Right now it’s tough to get statistics on just how many NEAD-chain donations have taken place, because there are three regional registries of paired donors but no national system. Creating such a system would be a key step to realizing the potential of the technique, Dr. Montgomery said.

“What we would really like to see, at least the folks at Hopkins, would be to have this done at a national level in a much more thoughtful, organized, rational way,” he says. “But until then we’ll continue to do what we’re doing, which is to try to get as many people transplanted as possible.”

Related Links:The Real Gift of Life: How Medical Donations HelpTackling Everyday Life With Arthritis: Patient Struggles and StrategiesThree Sisters Find Kidney Donor for Dad Using CraigslistWhere the Money Goes: A Breast Cancer Donation Guide

George Lopez’s Kidney Transplant: a Life

Associated Press

By Kathleen DohenyTHURSDAY, March 12, 2009 ( — It’s barely past 8 a.m. on World Kidney Day, but funnyman and actor George Lopez is in overdrive, bouncing back and forth from television interviewers to radio remotes to Internet and print reporters, trying to spread the word about the importance of screening for kidney disease.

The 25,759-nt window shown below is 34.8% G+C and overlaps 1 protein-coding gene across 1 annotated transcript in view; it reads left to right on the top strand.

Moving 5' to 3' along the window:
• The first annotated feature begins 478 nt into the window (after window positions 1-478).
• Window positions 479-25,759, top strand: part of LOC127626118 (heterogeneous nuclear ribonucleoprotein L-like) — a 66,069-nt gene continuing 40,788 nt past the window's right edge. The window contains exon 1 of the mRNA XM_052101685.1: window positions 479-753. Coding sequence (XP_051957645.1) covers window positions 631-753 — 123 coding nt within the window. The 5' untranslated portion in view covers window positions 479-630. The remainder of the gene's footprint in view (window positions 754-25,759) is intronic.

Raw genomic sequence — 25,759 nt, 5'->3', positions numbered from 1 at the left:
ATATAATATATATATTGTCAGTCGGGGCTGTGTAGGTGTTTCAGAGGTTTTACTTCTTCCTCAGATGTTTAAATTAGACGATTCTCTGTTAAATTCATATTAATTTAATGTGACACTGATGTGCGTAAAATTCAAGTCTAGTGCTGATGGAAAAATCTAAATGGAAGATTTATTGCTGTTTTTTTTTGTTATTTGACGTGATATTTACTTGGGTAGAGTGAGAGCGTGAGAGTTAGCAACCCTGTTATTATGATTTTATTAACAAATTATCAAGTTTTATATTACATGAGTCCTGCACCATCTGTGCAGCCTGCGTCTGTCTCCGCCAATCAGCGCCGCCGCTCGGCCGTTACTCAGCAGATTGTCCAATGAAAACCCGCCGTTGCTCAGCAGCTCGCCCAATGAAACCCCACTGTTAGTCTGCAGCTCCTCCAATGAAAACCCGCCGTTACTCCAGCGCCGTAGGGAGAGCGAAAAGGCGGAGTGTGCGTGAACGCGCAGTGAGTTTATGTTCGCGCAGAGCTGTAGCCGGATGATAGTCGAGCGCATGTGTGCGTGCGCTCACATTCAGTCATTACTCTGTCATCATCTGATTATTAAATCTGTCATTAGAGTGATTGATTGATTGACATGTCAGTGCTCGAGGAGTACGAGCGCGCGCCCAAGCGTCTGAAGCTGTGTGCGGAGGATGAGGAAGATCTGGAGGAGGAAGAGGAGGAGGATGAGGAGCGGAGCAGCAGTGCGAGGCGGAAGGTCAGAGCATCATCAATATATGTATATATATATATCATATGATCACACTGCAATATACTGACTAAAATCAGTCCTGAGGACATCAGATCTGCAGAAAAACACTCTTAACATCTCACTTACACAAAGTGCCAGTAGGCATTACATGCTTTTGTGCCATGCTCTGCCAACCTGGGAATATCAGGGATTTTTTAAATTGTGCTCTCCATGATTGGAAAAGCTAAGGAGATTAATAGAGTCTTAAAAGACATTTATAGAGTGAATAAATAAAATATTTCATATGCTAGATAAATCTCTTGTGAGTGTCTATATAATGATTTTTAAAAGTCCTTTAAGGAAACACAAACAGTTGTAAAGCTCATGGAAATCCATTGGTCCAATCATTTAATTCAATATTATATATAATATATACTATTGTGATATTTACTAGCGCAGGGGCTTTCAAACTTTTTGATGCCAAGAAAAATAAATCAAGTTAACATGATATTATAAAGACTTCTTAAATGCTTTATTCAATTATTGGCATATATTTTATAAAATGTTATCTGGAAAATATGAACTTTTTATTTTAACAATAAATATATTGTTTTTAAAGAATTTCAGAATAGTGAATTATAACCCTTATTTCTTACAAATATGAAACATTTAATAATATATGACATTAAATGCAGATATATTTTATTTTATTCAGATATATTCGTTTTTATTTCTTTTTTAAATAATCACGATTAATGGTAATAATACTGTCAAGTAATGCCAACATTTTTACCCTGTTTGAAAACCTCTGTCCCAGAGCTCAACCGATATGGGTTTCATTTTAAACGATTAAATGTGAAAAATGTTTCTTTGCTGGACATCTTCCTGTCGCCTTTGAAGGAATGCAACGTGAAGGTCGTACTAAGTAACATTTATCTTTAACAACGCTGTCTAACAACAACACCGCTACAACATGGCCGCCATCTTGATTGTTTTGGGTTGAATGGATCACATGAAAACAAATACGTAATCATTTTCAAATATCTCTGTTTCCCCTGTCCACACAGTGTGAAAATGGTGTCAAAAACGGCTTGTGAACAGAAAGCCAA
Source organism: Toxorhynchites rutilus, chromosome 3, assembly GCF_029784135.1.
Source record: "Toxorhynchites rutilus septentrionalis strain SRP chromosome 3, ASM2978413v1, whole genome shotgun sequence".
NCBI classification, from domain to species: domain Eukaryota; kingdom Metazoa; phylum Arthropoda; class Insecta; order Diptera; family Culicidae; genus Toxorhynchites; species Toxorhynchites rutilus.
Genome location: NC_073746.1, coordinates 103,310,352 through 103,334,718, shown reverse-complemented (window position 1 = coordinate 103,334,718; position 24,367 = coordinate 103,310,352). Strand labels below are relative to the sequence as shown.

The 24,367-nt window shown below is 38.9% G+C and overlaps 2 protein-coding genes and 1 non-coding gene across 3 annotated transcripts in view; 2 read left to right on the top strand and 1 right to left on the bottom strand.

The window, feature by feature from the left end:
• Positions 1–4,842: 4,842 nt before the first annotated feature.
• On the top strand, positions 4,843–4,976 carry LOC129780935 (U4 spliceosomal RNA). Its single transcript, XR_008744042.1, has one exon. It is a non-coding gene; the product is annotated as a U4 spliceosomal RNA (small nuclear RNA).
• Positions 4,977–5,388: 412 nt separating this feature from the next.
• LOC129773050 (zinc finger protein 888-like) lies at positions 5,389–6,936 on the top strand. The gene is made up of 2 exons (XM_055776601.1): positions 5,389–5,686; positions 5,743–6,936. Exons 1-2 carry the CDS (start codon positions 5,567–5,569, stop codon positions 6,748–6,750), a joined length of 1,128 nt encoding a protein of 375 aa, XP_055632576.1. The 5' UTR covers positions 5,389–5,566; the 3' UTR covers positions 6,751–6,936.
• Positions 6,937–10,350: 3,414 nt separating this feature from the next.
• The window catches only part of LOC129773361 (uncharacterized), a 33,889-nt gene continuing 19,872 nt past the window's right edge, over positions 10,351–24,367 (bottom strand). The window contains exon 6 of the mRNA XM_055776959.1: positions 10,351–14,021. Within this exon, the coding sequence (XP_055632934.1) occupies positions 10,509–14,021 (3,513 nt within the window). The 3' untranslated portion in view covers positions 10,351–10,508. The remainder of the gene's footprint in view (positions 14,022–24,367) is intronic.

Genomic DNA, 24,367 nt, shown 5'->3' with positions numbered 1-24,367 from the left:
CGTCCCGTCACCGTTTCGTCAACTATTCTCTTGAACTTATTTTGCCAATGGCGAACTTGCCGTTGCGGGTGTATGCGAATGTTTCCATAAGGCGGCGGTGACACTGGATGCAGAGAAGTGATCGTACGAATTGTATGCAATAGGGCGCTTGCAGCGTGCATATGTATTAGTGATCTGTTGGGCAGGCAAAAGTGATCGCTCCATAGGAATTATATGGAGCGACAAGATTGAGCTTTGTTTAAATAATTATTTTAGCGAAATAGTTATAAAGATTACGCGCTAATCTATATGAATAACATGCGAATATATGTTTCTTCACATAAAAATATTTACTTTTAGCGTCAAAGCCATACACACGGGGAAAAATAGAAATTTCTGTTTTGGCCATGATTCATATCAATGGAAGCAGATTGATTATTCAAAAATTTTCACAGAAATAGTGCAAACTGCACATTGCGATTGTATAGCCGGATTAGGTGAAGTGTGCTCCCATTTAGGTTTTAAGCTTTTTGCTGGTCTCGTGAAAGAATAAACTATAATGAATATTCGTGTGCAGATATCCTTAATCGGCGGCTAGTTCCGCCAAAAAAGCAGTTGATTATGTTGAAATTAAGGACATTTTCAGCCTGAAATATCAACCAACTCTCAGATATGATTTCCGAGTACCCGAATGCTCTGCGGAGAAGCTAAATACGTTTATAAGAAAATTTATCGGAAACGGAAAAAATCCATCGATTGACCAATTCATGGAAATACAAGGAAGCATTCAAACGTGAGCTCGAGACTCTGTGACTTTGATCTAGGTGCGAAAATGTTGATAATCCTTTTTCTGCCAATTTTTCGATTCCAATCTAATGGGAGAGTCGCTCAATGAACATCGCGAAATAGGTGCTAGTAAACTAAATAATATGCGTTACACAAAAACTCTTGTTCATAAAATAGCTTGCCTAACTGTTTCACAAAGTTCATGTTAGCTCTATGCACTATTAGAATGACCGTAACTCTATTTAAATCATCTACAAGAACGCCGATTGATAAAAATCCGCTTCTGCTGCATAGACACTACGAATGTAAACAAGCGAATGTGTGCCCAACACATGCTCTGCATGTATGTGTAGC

Nearby, his wife Ann, who donated her kidney when Lopez needed a transplant in 2005, is keeping pace with her own interviews, often stopping to hug a friend or wave hello across the room in between sound bites.

Both are quick with the quip, blending humor with education about the importance of kidney health and screening for kidney disease. Says Ann: “Be nice to your spouse. You never know when you’ll need spare parts.”On an early-morning radio interview a few moments earlier, George had urged listeners to come down, get screened, and, he added, have a drink, too.

World Kidney Day took place all around the world today, but this Hollywood version sponsored by the National Kidney Foundation of Southern California had its own unique twist. It was actually held at a bar—Guy’s North, a trendy watering hole in Studio City just upstairs from a bowling alley called Pinz, where the din of bowling pins can be heard over the clinking of glasses.

Ann and George Lopez are national spokespeople for the National Kidney Foundation. And dozens of celebrities attended the day’s event—called KEEP (Kidney Early Evaluation Program) it Hollywood—which included free mini-screenings for kidney disease.